Shutter lag

From Wikipedia, the free encyclopedia

In photography, shutter lag is the delay between triggering the shutter and when the photograph is actually recorded. This is a common problem in the photography of fast-moving objects or animals and people in motion. The term narrowly refers only to shutter effects, but more broadly refers to all lag between when the shutter button is pressed and when the photo is taken, including metering and focus lag.

Film cameras[edit]

In film cameras, the delay is caused by the mechanism inside the camera that opens the shutter, exposing the film. Because the process is mechanical, however, and relatively brief, shutter lag in film cameras is often only noticeable (and of any concern) to professionals. SLRs have slightly longer shutter lag than rangefinders, because of the need to lift the mirror. Point-and-shoot film cameras often have significant shutter lag.

Digital cameras[edit]

Shutter lag is much more of a problem with digital cameras. Here, the delay results from the charging of the charge-coupled device (CCD) image sensor and relatively slow transmission of its capture data to the circuitry of the camera for processing and storage.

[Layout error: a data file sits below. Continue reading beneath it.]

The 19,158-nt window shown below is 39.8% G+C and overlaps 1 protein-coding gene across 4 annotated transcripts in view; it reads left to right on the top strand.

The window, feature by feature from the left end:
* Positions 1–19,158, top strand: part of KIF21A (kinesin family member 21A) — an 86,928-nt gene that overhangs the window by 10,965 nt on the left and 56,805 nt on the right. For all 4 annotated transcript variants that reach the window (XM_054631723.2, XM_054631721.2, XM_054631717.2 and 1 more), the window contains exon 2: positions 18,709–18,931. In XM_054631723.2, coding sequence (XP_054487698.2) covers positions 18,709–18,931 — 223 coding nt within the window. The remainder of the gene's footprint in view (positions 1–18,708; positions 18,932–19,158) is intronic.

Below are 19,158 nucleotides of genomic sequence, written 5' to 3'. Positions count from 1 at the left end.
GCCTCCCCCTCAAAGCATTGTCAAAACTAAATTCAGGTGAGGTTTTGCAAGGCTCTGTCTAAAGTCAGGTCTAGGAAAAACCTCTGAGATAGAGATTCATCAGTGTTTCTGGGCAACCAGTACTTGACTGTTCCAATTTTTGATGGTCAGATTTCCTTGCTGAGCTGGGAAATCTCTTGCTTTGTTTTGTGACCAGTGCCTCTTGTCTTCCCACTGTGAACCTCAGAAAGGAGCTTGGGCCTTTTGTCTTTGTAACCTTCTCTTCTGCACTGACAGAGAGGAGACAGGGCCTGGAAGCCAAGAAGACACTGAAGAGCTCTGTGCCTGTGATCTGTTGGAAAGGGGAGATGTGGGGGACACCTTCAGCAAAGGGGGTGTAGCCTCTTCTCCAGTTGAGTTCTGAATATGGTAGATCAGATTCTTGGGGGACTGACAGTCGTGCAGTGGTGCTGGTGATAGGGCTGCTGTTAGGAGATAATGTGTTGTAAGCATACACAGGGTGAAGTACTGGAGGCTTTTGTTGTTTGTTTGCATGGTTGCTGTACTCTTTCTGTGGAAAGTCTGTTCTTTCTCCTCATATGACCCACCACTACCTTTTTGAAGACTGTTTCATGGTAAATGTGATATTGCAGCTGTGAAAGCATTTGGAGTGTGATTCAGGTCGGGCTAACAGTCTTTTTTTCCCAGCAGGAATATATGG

The comet-tail artifact that early CCD sensors suffered from was significantly reduced by the invention of the pinned photodiode (PPD).[1] It was invented by Nobukazu Teranishi, Hiromitsu Shiraki and Yasuo Ishihara at NEC in 1980.[1][2] The "pinned photodiode" is a photodetector structure used in almost all charge-coupled device (CCD) and CMOS image sensors (CIS) due to its low noise, high quantum efficiency and low dark current.[1] In 1987, the PPD began to be incorporated into most CCD devices, becoming a fixture in consumer electronic video cameras and then digital still cameras. The PPD has since been used in most CCD sensors and then CMOS sensors.[1]

Improvements in technology, such as the speed, bandwidth and power consumption of processor chips and memory, as well as CCD technology and then CMOS sensors, have made shutter lag less of a problem. While digital SLRs have achieved lag times around 50 ms by the late 2000s, some EVILs take half as long in the 2010s. That said, the lag times of some exceptional historic devices is still unsurpassed, see table below.

AE & AF lag[edit]